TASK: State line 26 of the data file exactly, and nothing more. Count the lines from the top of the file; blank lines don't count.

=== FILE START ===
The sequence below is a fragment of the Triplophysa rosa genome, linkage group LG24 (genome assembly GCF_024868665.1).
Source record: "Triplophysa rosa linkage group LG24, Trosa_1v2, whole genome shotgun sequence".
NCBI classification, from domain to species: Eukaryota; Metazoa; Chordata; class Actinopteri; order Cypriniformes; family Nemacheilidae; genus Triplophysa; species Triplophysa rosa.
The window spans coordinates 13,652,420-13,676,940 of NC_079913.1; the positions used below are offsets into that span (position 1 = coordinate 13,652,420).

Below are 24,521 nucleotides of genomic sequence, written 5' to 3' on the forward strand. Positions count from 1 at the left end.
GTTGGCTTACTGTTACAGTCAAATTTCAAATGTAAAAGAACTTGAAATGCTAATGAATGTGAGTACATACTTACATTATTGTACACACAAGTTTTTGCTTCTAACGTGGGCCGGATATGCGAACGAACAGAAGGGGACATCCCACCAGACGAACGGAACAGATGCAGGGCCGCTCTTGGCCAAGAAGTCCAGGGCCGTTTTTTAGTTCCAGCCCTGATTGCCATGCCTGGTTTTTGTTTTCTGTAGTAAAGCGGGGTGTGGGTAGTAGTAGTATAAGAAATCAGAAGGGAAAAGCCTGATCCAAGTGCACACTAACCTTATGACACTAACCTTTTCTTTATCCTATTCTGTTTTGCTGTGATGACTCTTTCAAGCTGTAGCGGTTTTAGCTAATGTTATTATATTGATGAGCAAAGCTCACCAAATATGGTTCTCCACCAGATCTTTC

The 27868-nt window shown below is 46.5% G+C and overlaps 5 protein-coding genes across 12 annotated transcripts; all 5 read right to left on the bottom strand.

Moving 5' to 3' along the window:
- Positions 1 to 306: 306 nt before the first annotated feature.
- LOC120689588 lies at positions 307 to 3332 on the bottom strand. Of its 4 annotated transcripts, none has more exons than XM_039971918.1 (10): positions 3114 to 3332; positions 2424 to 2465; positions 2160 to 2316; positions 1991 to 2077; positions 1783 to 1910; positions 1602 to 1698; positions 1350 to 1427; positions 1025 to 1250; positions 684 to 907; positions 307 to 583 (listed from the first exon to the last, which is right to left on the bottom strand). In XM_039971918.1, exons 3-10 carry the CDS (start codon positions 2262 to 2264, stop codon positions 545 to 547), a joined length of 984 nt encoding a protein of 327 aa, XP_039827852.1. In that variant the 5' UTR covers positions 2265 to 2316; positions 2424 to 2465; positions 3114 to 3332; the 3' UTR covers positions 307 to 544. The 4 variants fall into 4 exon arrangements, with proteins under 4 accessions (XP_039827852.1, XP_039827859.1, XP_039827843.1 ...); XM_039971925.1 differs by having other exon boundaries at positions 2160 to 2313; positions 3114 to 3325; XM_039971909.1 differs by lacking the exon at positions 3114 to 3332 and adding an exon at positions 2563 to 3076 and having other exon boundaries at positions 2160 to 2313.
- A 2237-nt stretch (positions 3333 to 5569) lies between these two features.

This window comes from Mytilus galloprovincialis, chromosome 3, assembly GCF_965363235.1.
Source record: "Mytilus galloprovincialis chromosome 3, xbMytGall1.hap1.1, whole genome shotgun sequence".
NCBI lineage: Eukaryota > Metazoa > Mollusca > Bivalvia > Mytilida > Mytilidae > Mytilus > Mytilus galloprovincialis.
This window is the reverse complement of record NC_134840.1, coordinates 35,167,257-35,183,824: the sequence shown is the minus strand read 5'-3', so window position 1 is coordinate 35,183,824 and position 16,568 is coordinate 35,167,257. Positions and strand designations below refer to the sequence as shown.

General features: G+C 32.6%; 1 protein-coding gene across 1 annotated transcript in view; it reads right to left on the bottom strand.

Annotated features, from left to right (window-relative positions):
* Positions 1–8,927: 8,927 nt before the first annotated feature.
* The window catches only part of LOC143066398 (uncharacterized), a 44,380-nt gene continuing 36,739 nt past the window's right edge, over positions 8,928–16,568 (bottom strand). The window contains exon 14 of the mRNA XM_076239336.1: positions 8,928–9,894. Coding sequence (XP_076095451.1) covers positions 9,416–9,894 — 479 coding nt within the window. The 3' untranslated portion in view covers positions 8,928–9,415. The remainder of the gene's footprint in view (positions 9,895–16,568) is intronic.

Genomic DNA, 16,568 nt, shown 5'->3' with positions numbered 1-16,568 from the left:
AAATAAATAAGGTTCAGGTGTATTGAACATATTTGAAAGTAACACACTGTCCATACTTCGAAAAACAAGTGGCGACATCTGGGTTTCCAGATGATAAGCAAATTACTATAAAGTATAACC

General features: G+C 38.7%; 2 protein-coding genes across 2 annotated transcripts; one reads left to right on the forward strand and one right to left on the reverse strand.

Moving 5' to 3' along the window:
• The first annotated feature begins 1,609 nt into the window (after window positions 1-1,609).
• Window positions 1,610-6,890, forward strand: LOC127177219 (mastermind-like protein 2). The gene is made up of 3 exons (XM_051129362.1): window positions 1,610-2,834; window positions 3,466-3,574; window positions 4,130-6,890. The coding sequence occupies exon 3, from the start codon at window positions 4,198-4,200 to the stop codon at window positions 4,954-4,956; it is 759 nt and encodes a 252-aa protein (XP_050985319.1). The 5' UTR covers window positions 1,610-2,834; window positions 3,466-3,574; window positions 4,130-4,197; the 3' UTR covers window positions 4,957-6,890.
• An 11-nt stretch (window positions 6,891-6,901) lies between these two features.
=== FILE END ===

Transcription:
• An 11-nt stretch (window positions 6,891-6,901) lies between these two features.